“Kamaṇḍalu stands in the Samabhaṅga attitude, and is endowed with six arms. His two principal hands are engaged in drawing the bow to its full length. The other four hands carry the Vajra and the Cakra in the two right and the Ghaṇṭā and the Kamaṇḍalu in the two left”.
The names of the 108 deities [viz., Kamaṇḍalu] possbily originate from a Tantra included in the Kagyur which is named “the 108 names of Avalokiteshvara”, however it is not yet certain that this is the source for the Nepali descriptions. Tibetan Buddhism includes schools such as Nyingma, Kadampa, Kagyu and Gelug. Their primary canon of literature is divided in two broad categories: The Kangyur, which consists of Buddha’s words, and the Tengyur, which includes commentaries from various sources. Esotericism and tantra techniques (vajrayāna) are collected indepently.
Tibetan Buddhism includes schools such as Nyingma, Kadampa, Kagyu and Gelug. Their primary canon of literature is divided in two broad categories: The Kangyur, which consists of Buddha’s words, and the Tengyur, which includes commentaries from various sources. Esotericism and tantra techniques (vajrayāna) are collected indepently.
Languages of India and abroad
Pali-English dictionarySource: BuddhaSasana: Concise Pali-English Dictionary
kamaṇḍalu : (m.; nt.) a water-pitcher.Source: Sutta: The Pali Text Society's Pali-English Dictionary
Kamaṇḍalu, (m. , nt.) (etym. uncertain) the waterpot with long spout used by non-Buddhist ascetics S. I, 167; J. II, 73 (=kuṇḍikā); IV, 362, 370; VI, 86, 525, 570; Sn. p. 80; DhA. III, 448—adj. kamaṇḍaluka (read kā°?) “with the waterpot” A. V, 263 (brāhmaṇā pacchābhūmakā k.). (Page 189)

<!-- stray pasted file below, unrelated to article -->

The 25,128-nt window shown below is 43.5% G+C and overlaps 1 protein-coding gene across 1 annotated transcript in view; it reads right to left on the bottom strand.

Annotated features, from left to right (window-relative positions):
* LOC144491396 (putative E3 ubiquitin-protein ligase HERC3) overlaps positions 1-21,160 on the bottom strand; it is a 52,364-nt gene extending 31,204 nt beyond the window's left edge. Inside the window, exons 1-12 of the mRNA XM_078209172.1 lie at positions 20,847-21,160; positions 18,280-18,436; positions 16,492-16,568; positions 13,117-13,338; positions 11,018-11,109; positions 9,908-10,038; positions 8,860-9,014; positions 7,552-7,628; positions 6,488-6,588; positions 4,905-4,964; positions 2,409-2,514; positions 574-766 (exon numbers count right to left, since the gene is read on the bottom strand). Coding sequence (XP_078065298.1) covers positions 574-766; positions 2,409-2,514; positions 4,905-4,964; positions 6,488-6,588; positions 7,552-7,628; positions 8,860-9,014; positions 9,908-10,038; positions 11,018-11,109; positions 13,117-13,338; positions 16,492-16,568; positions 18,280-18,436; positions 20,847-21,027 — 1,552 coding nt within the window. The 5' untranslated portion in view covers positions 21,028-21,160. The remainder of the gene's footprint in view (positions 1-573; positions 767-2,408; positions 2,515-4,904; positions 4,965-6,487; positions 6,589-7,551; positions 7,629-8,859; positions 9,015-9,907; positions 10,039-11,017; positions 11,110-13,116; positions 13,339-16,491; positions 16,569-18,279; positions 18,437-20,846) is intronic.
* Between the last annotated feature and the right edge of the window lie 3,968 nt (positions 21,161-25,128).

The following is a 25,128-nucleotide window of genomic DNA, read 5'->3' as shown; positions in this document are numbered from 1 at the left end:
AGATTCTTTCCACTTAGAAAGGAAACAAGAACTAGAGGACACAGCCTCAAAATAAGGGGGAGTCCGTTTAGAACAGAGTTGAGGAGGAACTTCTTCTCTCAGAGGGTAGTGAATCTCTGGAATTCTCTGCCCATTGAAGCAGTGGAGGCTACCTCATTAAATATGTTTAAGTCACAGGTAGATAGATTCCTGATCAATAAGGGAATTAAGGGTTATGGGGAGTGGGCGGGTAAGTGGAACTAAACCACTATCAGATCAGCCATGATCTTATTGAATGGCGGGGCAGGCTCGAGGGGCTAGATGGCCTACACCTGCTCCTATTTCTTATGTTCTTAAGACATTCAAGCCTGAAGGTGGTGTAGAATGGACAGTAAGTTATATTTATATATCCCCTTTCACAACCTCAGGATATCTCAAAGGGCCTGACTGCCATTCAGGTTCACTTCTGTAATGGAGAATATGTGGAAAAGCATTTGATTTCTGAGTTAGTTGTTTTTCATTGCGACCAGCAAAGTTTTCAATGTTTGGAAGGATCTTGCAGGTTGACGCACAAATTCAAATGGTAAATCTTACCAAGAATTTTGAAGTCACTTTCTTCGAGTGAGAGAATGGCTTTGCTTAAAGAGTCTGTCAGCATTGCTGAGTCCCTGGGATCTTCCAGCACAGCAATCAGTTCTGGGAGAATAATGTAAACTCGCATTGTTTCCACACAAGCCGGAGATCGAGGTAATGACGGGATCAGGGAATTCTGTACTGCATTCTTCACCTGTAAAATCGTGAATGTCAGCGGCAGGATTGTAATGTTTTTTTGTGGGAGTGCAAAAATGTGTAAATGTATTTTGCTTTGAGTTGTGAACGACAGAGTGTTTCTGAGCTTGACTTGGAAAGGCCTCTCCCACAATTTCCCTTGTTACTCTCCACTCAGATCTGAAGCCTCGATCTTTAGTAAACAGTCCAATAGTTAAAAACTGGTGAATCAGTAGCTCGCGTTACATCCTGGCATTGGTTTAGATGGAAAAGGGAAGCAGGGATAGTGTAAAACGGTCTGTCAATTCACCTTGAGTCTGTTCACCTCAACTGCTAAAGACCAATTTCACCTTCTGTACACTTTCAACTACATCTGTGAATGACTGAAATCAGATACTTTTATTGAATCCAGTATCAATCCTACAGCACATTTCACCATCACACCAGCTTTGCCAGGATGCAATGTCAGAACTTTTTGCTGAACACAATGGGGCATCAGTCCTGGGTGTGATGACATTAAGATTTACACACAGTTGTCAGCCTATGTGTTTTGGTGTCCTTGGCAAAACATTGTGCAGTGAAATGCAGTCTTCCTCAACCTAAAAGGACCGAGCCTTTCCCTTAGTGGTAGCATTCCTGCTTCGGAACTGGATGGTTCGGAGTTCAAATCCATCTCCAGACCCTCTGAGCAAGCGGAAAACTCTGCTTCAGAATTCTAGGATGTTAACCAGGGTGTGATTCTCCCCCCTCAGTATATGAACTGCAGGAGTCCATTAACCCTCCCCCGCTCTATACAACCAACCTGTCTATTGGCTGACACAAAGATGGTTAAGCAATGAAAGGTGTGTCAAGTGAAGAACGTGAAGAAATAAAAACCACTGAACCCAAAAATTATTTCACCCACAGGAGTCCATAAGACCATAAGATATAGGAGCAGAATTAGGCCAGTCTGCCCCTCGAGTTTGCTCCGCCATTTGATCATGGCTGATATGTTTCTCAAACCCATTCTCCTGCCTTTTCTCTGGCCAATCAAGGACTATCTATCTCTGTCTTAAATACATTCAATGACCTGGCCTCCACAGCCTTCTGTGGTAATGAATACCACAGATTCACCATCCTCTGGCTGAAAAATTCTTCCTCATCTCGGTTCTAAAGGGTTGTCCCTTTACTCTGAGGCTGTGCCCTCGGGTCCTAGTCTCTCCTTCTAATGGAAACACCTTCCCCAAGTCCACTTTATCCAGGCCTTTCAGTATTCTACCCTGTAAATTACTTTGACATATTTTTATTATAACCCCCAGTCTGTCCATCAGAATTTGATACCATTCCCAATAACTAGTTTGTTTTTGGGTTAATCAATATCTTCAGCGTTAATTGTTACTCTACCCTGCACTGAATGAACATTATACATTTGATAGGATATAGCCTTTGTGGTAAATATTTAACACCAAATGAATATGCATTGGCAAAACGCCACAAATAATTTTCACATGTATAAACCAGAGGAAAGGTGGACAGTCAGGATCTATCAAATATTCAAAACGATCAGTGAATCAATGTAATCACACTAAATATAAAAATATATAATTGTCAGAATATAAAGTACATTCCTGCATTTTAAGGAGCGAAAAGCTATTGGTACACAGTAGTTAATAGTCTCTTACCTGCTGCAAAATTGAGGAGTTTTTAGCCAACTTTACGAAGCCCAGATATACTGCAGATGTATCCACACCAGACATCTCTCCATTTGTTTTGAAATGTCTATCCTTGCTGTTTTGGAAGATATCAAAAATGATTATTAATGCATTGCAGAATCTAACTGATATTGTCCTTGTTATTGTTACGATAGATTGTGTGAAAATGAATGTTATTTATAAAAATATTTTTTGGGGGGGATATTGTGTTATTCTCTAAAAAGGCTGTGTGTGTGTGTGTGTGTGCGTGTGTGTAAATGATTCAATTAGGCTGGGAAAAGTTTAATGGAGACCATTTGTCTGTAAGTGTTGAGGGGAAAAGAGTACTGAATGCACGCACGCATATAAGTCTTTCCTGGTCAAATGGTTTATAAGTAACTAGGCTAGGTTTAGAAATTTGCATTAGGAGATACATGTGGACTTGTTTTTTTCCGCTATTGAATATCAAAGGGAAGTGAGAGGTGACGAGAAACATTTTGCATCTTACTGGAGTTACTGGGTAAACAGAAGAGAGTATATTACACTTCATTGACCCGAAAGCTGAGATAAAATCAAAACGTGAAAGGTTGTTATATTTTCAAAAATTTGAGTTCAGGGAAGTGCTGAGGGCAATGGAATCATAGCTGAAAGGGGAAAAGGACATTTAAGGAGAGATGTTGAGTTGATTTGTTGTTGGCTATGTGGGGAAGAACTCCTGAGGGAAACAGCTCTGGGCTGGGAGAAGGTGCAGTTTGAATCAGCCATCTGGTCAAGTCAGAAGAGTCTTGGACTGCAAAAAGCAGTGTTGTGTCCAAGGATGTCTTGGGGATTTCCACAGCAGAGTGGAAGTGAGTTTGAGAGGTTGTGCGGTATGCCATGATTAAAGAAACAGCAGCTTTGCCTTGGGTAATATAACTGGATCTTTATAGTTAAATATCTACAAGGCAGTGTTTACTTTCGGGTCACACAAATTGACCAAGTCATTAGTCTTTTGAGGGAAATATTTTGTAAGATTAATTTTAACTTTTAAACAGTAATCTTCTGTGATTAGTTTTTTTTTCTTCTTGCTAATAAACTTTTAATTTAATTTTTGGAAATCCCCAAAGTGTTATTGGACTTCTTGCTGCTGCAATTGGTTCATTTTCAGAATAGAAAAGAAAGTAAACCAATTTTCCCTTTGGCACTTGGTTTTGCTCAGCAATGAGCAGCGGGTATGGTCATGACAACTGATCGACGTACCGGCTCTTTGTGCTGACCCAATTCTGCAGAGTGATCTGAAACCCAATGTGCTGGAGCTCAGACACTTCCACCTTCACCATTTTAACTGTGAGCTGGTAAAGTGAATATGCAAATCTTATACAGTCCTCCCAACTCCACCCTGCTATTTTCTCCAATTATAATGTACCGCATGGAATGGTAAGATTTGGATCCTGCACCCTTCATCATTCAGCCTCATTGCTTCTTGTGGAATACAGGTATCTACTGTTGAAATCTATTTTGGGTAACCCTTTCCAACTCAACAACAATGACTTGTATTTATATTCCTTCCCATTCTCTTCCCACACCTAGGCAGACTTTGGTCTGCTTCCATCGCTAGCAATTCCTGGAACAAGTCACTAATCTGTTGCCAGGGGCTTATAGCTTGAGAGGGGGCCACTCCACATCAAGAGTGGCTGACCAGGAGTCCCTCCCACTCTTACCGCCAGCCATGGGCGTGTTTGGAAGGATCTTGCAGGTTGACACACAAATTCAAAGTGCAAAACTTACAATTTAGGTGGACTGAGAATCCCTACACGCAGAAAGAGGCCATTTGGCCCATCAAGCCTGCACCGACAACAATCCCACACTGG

Pali is the language of the Tipiṭaka, which is the sacred canon of Theravāda Buddhism and contains much of the Buddha’s speech. Closeley related to Sanskrit, both languages are used interchangeably between religions.
Marathi-English dictionarySource: DDSA: The Molesworth Marathi and English Dictionary
kamaṇḍalu (कमंडलु).—m n (S) The waterpot used by the ascetic and the religious student.Source: DDSA: The Aryabhusan school dictionary, Marathi-English
kamaṇḍalu (कमंडलु).—m n The water-pot used by the ascetic and the religious student.
Marathi is an Indo-European language having over 70 million native speakers people in (predominantly) Maharashtra India. Marathi, like many other Indo-Aryan languages, evolved from early forms of Prakrit, which itself is a subset of Sanskrit, one of the most ancient languages of the world.
Sanskrit dictionarySource: DDSA: The practical Sanskrit-English dictionary
Kamaṇḍalu (कमण्डलु).—n., [lū] f. A water-pot (earthen or wooden) used by ascetics; कमण्डलूपमोऽमात्यस्तनुत्यागो बहुग्रहः (kamaṇḍalūpamo'mātyastanutyāgo bahugrahaḥ) H.2.89. कमण्डलुनोदकम् सिक्त्वा (kamaṇḍalunodakam siktvā); Ms.2.64; Y.1.133.
Derivable forms: kamaṇḍaluḥ (कमण्डलुः).Source: Cologne Digital Sanskrit Dictionaries: Shabda-Sagara Sanskrit-English Dictionary
Kamaṇḍalu (कमण्डलु).—mn. (-luḥ-lu) An earthen or wooden water pot, used by the ascetic and religious student. 2. The waved-leaf fig tree: see plakṣa. E. ka Brahma or water, and maṇḍa ornament or essence, la from lā to get or give, and ḍu aff.Source: Cologne Digital Sanskrit Dictionaries: Benfey Sanskrit-English Dictionary